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Minerva Pediatrics 2021 Sep 13

DOI: 10.23736/S2724-5276.21.06334-5


lingua: Inglese

Current management for foreign body and toxic agent ingestion in a paediatric primary emergency centre

Takeshi NINCHOJI 1, 2 , Kandai NOZU 1, Atsushi KONDO 1, Shinya ISHIKO 1, 3, Ai UNZAKI 3, China NAGANO 1, Hiroshi YAMAGUCHI 1, Hiroki TAKEDA 1, Takuro HAYASHI 4, Ryojiro TANAKA 4, Hiroaki NAGASE 1, Kazumoto IIJIMA 1, Akihito ISHIDA 3

1 Department of Pediatrics, Kobe University Graduate School of Medicine, Kobe, Japan; 2 Department of Pediatrics, Steel Memorial Hirohata Hospital, Himeji, Japan; 3 Kobe Children's Primary Emergency Medical Center, Kobe, Japan; 4 Department of Emergency and General Pediatrics, Hyogo Prefectural Kobe Children's Hospital, Kobe, Japan

OBJECTIVES: Accidental foreign body ingestion (FBI) and toxic agent ingestion (TAI) are commonly encountered among children in primary emergency settings. Early detection and appropriate medical intervention are crucial to improve outcomes. Although many reports from tertiary institutions have shown improvements in therapy, data are still lacking from primary emergency facilities.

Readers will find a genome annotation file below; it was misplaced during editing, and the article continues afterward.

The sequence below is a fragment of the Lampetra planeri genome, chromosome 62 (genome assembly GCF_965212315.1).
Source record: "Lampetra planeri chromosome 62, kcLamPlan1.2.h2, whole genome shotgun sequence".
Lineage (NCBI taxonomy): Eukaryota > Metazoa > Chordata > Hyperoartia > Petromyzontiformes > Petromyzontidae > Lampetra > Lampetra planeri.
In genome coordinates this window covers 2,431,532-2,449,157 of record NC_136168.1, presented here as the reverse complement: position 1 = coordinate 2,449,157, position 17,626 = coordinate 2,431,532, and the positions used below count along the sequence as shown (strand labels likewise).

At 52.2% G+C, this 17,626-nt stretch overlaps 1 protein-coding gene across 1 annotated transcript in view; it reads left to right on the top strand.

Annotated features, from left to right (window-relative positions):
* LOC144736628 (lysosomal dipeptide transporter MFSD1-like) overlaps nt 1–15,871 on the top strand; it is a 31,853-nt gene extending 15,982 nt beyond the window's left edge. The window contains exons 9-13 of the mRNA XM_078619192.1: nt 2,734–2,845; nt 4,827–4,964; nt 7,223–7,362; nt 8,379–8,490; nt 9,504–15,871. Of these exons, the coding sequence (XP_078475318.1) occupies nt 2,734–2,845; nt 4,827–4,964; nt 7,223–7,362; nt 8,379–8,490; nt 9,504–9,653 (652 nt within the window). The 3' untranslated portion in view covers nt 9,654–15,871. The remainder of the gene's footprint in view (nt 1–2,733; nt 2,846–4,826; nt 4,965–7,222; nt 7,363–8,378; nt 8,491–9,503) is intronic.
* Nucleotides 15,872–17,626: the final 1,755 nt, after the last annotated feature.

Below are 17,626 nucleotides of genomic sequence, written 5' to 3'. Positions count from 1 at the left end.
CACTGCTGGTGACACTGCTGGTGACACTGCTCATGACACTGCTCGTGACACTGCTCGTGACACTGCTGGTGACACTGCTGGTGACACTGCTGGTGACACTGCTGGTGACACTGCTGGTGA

METHODS: We performed a retrospective analysis based on medical records of FBI/TAI over 4 years at the Kobe Children’s Primary Emergency Medical Center. We collected patient information, including age, sex, time between FBI/TAI occurrence and centre visit, provision of first aid, symptoms, type of FBI/TAI, examinations, treatments, and outcomes.
RESULTS: A total of 580 children were enrolled. The median age was 1.3 years, and patients under 2 years old accounted for 70% of total cases. Cigarettes (17.5%) were the most common ingested foreign body, followed by medicines (15.3%), detergents (8.1%), in TAI, plastics (14.1%), metal (13.4%), batteries (9.0%) in FBI, and others (22.6%). A total of 42 patients were transferred to advanced hospitals; among these, 22 patients were hospitalised but the foreign body was removed in only 3 (0.9%) patients. Transferred patients were significantly older (P<0.05) in FBI and had a higher rate of any of symptoms (P<0.05) in FBI/TAI.
CONCLUSIONS: This large-scale retrospective study of accidental FBI/TAI conducted at a primary emergency facility clarified current management, including treatment at a primary facility. Very few cases of FBI/TAI were treated, even when they were transferred to an advanced treatment hospital. Unified protocols should be established, to improve the management of FBI/TAI.

KEY WORDS: Foreign body ingestion; Toxic agent ingestion primary emergency centre; Transfer

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